A new risk tool could be used to identify those most at threat from Covid-19, so GPs can give patients tailored advice, health officials have said.
Scientists at Oxford University are working on a clinical risk prediction model, which aims to give individuals more precise information about the likely impact of the disease on them, instead of a blanket approach.
Health officials said the plans aimed to allow “very individualised discussions” between patients and their doctors, in the event of future outbreaks, particularly as winter approaches.
The scheme aims to replace the approach seen so far – with everyone told to stay home during lockdown, and 2.2 million told to be “fully shielded,” with a more nuanced strategy.
Deputy chief medical officer Dr Jenny Harries said the risk profiles would also help individuals to have conversations with their employers, if they needed to take steps to shield themselves if risks increased.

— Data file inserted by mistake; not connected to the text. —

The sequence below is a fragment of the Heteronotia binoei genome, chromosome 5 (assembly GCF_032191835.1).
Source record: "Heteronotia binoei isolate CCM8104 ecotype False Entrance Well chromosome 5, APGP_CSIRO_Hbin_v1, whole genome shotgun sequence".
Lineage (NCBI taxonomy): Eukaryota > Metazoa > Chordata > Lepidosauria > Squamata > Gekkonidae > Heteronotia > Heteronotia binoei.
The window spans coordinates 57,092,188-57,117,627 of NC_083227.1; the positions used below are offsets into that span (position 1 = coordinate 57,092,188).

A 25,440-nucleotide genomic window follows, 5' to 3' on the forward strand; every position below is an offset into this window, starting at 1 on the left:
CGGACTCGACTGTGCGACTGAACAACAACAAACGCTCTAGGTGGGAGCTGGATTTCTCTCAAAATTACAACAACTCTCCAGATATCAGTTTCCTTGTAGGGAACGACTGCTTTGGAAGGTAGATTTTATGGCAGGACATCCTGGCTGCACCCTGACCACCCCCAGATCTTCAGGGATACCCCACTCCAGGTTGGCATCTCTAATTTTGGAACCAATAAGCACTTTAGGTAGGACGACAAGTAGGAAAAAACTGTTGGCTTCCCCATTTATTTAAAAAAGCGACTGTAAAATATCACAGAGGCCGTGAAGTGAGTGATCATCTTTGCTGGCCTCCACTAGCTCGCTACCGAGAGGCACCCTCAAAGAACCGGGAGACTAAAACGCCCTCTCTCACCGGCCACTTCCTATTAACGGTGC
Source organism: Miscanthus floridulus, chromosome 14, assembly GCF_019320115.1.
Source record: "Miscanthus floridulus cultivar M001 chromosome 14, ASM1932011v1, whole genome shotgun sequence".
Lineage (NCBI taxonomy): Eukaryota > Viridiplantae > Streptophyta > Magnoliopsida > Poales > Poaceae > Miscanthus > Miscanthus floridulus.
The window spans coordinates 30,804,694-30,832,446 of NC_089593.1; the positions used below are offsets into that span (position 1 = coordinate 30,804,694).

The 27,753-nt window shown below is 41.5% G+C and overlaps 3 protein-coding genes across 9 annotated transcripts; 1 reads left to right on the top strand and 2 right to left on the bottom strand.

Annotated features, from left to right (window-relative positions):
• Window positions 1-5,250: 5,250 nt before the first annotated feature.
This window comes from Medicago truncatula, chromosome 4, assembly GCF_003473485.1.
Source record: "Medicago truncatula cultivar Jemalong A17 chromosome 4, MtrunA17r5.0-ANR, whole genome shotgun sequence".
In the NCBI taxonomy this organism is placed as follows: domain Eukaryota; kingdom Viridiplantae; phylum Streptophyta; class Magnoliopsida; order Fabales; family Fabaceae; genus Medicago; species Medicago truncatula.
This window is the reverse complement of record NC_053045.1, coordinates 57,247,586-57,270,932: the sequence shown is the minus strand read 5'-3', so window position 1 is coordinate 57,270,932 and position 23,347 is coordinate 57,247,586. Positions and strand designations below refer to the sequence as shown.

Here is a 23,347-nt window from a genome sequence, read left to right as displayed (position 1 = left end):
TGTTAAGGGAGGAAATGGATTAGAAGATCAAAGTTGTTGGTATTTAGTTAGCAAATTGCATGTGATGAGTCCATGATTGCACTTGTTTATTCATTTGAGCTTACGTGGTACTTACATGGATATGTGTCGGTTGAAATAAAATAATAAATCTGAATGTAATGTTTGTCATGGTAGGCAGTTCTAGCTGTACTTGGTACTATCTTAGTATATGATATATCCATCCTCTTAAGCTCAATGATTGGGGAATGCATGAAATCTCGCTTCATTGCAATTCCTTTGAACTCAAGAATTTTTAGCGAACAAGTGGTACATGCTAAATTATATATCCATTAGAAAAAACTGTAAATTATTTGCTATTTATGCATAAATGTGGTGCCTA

She told the Downing Street conference that while she hoped to see a “sustained period of very low infection” ahead, she was more concerned about what would happen in winter, particularly if social distancing was not continued.
But she said the new tool, being developed by scientists, would help ensure that individuals were given more precise information about their own level of risk, helping to inform decisions about how to live their lives.
She said the new tool would allow “a very individualised discussion with your GP or with your specialist” which would take account of underlying health conditions, and other attributes, such as race or age, which increase mortality rates from Covid.
“If you are of South Asian background, and are a young footballer your risk would be very very low indeed. But if you are elderly, if you have other conditions, obesity, diabetes, what have you … all of these things need to be factored together for your own individual assessment,” she said.